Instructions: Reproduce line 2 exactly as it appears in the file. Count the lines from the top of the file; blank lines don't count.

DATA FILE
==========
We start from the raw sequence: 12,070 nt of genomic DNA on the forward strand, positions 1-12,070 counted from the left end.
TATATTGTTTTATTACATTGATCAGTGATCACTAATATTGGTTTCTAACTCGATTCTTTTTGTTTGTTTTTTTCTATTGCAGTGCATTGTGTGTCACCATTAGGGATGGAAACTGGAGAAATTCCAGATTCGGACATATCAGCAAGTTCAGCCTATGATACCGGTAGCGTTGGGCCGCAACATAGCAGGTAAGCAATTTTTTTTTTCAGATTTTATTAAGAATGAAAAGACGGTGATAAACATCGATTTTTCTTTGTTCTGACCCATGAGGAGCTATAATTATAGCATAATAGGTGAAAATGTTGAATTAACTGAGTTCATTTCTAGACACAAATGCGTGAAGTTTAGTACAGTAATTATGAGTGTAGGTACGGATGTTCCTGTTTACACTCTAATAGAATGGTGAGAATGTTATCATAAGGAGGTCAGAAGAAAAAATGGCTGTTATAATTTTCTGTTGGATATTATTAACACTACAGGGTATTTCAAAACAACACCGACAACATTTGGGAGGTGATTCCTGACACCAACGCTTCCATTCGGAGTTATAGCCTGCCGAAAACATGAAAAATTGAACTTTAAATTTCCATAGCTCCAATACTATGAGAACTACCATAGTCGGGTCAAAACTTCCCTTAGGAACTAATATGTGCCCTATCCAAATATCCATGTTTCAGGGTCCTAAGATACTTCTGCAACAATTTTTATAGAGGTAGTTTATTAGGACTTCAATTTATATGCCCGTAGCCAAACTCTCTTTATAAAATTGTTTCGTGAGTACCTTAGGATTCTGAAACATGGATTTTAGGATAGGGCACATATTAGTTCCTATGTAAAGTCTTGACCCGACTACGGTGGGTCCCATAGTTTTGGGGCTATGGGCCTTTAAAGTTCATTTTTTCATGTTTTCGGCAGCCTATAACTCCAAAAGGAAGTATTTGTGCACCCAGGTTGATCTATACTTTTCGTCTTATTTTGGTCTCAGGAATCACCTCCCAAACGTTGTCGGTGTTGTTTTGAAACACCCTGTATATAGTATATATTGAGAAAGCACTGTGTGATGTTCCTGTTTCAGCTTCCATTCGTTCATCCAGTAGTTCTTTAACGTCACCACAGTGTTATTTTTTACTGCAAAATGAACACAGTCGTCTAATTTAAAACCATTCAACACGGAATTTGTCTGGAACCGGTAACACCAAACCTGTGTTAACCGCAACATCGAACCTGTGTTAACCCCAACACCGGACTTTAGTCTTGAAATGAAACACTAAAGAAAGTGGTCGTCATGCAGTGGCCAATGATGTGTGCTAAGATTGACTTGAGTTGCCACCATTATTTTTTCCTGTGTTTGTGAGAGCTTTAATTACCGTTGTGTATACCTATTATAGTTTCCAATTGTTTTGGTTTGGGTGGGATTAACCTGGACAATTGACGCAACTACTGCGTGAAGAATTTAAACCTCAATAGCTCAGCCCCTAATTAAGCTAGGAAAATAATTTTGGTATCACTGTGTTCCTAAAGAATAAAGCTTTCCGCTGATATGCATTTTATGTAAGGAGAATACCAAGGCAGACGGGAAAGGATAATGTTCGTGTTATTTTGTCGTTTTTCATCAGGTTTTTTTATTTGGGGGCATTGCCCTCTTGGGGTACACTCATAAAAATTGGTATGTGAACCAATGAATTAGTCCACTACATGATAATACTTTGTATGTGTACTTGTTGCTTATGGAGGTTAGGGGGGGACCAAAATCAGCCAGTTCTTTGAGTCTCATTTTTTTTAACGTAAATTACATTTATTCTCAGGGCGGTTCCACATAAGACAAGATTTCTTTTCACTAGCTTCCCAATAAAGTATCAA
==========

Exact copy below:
TATATTGTTTTATTACATTGATCAGTGATCACTAATATTGGTTTCTAACTCGATTCTTTTTGTTTGTTTTTTTCTATTGCAGTGCATTGTGTGTCACCATTAGGGATGGAAACTGGAGAAATTCCAGATTCGGACATATCAGCAAGTTCAGCCTATGATACCGGTAGCGTTGGGCCGCAACATAGCAGGTAAGCAATTTTTTTTTTCAGATTTTATTAAGAATGAAAAGACGGTGATAAACATCGATTTTTCTTTGTTCTGACCCATGAGGAGCTATAATTATAGCATAATAGGTGAAAATGTTGAATTAACTGAGTTCATTTCTAGACACAAATGCGTGAAGTTTAGTACAGTAATTATGAGTGTAGGTACGGATGTTCCTGTTTACACTCTAATAGAATGGTGAGAATGTTATCATAAGGAGGTCAGAAGAAAAAATGGCTGTTATAATTTTCTGTTGGATATTATTAACACTACAGGGTATTTCAAAACAACACCGACAACATTTGGGAGGTGATTCCTGACACCAACGCTTCCATTCGGAGTTATAGCCTGCCGAAAACATGAAAAATTGAACTTTAAATTTCCATAGCTCCAATACTATGAGAACTACCATAGTCGGGTCAAAACTTCCCTTAGGAACTAATATGTGCCCTATCCAAATATCCATGTTTCAGGGTCCTAAGATACTTCTGCAACAATTTTTATAGAGGTAGTTTATTAGGACTTCAATTTATATGCCCGTAGCCAAACTCTCTTTATAAAATTGTTTCGTGAGTACCTTAGGATTCTGAAACATGGATTTTAGGATAGGGCACATATTAGTTCCTATGTAAAGTCTTGACCCGACTACGGTGGGTCCCATAGTTTTGGGGCTATGGGCCTTTAAAGTTCATTTTTTCATGTTTTCGGCAGCCTATAACTCCAAAAGGAAGTATTTGTGCACCCAGGTTGATCTATACTTTTCGTCTTATTTTGGTCTCAGGAATCACCTCCCAAACGTTGTCGGTGTTGTTTTGAAACACCCTGTATATAGTATATATTGAGAAAGCACTGTGTGATGTTCCTGTTTCAGCTTCCATTCGTTCATCCAGTAGTTCTTTAACGTCACCACAGTGTTATTTTTTACTGCAAAATGAACACAGTCGTCTAATTTAAAACCATTCAACACGGAATTTGTCTGGAACCGGTAACACCAAACCTGTGTTAACCGCAACATCGAACCTGTGTTAACCCCAACACCGGACTTTAGTCTTGAAATGAAACACTAAAGAAAGTGGTCGTCATGCAGTGGCCAATGATGTGTGCTAAGATTGACTTGAGTTGCCACCATTATTTTTTCCTGTGTTTGTGAGAGCTTTAATTACCGTTGTGTATACCTATTATAGTTTCCAATTGTTTTGGTTTGGGTGGGATTAACCTGGACAATTGACGCAACTACTGCGTGAAGAATTTAAACCTCAATAGCTCAGCCCCTAATTAAGCTAGGAAAATAATTTTGGTATCACTGTGTTCCTAAAGAATAAAGCTTTCCGCTGATATGCATTTTATGTAAGGAGAATACCAAGGCAGACGGGAAAGGATAATGTTCGTGTTATTTTGTCGTTTTTCATCAGGTTTTTTTATTTGGGGGCATTGCCCTCTTGGGGTACACTCATAAAAATTGGTATGTGAACCAATGAATTAGTCCACTACATGATAATACTTTGTATGTGTACTTGTTGCTTATGGAGGTTAGGGGGGGACCAAAATCAGCCAGTTCTTTGAGTCTCATTTTTTTTAACGTAAATTACATTTATTCTCAGGGCGGTTCCACATAAGACAAGATTTCTTTTCACTAGCTTCCCAATAAAGTATCAA